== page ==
Church group to map out a non-nuclear future for South Korea
Opinions are being sought on more sustainable forms of energy
An anti-nuclear energy church group in South Korea has joined other like-minded bodies to map out how the country can best make use of sustainable energy.
The Catholic Solidarity Against Nuclear Energy with civic groups, including Energy Justice Action, held a briefing session titled "Creating a road map for no nuclear energy and energy source transition," on Dec. 15.
"We are opposing nuclear power plants as they are inhumane," said Bishop Peter Kang U-il of Cheju, president of the bishops’ committee for ecology and environment.
"We cannot condone nuclear power generation which destroys the earth, the foundation for human lives," he said.
The road map is intended to show how South Korea can move from an energy usage pattern currently based on nuclear energy into one that is more sustainable.
The idea for the road map came after a magnitude 5.8 earthquake occurred in Gyeongju, an old city in north Gyeongsang province last September. The earthquake initiated safety concerns given there are more than 18 nuclear reactors in the southeastern part of the Korean peninsula where Gyeongju is located.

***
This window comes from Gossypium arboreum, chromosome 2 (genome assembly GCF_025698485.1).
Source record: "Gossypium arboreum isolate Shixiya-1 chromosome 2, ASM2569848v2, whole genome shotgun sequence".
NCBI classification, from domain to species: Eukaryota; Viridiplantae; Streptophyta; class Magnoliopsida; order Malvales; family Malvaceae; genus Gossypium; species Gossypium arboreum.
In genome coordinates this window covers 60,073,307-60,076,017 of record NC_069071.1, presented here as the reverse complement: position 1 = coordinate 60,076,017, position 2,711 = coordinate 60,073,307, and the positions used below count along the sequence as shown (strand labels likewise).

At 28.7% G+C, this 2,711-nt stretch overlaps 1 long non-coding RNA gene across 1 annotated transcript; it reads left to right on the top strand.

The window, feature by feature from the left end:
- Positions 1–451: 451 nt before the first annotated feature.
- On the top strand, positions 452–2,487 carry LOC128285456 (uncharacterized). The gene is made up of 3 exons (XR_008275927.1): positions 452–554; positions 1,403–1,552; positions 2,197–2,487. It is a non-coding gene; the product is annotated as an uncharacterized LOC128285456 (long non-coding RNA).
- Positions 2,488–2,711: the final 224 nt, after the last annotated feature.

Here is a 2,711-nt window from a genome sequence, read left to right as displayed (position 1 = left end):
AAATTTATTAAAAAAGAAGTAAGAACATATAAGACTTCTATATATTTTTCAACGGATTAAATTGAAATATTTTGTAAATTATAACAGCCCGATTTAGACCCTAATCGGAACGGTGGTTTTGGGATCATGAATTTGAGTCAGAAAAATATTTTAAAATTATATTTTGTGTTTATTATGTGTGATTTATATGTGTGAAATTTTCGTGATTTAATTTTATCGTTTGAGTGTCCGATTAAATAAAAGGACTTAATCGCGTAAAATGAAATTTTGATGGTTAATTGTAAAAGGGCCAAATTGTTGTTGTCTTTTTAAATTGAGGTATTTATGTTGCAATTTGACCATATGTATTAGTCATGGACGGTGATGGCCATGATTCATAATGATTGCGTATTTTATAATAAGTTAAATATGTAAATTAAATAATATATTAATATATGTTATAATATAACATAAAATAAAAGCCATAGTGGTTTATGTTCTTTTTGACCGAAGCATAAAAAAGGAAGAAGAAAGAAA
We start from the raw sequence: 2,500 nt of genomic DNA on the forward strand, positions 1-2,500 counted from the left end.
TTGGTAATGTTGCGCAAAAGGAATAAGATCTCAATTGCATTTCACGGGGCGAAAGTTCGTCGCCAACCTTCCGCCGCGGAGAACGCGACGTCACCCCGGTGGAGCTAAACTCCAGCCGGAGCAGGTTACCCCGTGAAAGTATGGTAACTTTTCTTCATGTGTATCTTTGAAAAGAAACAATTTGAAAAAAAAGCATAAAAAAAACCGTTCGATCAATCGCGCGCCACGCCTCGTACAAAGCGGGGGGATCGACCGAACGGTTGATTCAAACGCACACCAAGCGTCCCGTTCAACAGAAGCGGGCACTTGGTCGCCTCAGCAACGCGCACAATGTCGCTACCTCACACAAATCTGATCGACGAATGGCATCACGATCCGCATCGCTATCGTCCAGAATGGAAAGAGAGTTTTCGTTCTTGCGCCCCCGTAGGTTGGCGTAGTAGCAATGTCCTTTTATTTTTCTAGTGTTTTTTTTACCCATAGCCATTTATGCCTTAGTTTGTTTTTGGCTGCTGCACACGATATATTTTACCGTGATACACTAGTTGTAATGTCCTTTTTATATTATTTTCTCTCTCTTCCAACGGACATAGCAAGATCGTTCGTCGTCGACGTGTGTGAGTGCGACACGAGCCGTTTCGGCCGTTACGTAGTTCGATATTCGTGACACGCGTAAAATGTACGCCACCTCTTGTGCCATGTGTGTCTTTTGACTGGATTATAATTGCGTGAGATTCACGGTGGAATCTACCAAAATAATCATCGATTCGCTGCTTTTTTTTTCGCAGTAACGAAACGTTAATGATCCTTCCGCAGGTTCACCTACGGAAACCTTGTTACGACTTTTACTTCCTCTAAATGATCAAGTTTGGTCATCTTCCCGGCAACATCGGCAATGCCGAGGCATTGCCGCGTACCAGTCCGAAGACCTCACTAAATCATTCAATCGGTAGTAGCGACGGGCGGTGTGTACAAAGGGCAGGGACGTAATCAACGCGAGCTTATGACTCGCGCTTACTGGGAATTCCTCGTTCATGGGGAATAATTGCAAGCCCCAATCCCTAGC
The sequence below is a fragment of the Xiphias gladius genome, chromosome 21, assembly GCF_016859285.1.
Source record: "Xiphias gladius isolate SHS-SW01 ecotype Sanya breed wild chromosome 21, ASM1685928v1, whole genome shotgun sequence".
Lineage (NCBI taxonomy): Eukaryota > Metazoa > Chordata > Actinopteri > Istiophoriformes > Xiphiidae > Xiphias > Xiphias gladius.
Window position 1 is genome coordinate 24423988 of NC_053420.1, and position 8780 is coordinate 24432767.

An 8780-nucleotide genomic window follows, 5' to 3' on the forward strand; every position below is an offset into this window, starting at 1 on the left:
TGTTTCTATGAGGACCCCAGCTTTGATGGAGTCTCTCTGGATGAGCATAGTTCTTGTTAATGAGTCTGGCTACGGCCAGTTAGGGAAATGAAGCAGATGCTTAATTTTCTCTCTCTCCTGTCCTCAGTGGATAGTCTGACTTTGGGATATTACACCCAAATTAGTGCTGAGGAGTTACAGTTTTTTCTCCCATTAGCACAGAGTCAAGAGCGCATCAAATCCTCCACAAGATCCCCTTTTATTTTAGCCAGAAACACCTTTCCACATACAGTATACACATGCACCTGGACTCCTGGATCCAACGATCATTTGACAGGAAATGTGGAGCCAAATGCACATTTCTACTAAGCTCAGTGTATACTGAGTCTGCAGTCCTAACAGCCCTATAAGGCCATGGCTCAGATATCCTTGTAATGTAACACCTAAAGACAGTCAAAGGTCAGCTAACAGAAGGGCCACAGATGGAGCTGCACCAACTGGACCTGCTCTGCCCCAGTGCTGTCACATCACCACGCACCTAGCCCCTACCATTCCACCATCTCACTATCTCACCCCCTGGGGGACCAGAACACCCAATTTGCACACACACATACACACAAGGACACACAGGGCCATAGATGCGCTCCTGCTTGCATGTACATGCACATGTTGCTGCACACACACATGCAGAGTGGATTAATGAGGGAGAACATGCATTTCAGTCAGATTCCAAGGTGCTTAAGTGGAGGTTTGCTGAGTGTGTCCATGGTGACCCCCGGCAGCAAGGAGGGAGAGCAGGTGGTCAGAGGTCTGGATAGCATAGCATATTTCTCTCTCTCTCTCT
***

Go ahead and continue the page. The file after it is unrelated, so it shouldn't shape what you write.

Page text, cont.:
Father Stephen Yang Ki-suk, commissioner of the Catholic Solidarity Against Nuclear Energy, said opinions would be sought not just from government officials and experts but South Korea’s broader society as well.
"We will announce the draft for the road map next March and write the final road map by June after reviewing it. Later, we will provide the map to the political parties and ask them to adopt it into their policies," Father Yang said.
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